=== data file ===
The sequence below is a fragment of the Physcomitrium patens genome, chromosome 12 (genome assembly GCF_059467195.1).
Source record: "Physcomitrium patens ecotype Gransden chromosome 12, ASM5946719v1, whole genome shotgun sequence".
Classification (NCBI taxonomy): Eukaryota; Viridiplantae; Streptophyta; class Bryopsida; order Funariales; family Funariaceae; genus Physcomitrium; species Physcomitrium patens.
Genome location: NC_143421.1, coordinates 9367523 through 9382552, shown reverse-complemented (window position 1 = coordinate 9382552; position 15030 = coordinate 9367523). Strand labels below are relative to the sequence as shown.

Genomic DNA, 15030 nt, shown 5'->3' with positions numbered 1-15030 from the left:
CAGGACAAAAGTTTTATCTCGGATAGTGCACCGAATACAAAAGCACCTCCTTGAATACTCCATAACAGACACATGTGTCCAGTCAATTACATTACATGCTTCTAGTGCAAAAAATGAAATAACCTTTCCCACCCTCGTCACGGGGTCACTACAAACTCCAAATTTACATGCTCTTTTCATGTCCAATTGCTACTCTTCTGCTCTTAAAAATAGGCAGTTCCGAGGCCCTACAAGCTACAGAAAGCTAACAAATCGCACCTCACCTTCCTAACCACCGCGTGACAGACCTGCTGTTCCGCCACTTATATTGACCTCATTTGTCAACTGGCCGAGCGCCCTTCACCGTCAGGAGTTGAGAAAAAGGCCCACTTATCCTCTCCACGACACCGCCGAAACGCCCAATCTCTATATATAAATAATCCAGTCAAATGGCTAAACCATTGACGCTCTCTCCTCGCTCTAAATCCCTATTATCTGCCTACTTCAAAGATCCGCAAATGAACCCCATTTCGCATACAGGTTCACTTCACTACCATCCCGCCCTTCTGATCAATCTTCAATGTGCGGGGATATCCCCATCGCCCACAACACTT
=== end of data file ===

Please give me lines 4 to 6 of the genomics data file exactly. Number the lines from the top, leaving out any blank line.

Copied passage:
Genome location: NC_143421.1, coordinates 9367523 through 9382552, shown reverse-complemented (window position 1 = coordinate 9382552; position 15030 = coordinate 9367523). Strand labels below are relative to the sequence as shown.

Genomic DNA, 15030 nt, shown 5'->3' with positions numbered 1-15030 from the left:
CAGGACAAAAGTTTTATCTCGGATAGTGCACCGAATACAAAAGCACCTCCTTGAATACTCCATAACAGACACATGTGTCCAGTCAATTACATTACATGCTTCTAGTGCAAAAAATGAAATAACCTTTCCCACCCTCGTCACGGGGTCACTACAAACTCCAAATTTACATGCTCTTTTCATGTCCAATTGCTACTCTTCTGCTCTTAAAAATAGGCAGTTCCGAGGCCCTACAAGCTACAGAAAGCTAACAAATCGCACCTCACCTTCCTAACCACCGCGTGACAGACCTGCTGTTCCGCCACTTATATTGACCTCATTTGTCAACTGGCCGAGCGCCCTTCACCGTCAGGAGTTGAGAAAAAGGCCCACTTATCCTCTCCACGACACCGCCGAAACGCCCAATCTCTATATATAAATAATCCAGTCAAATGGCTAAACCATTGACGCTCTCTCCTCGCTCTAAATCCCTATTATCTGCCTACTTCAAAGATCCGCAAATGAACCCCATTTCGCATACAGGTTCACTTCACTACCATCCCGCCCTTCTGATCAATCTTCAATGTGCGGGGATATCCCCATCGCCCACAACACTT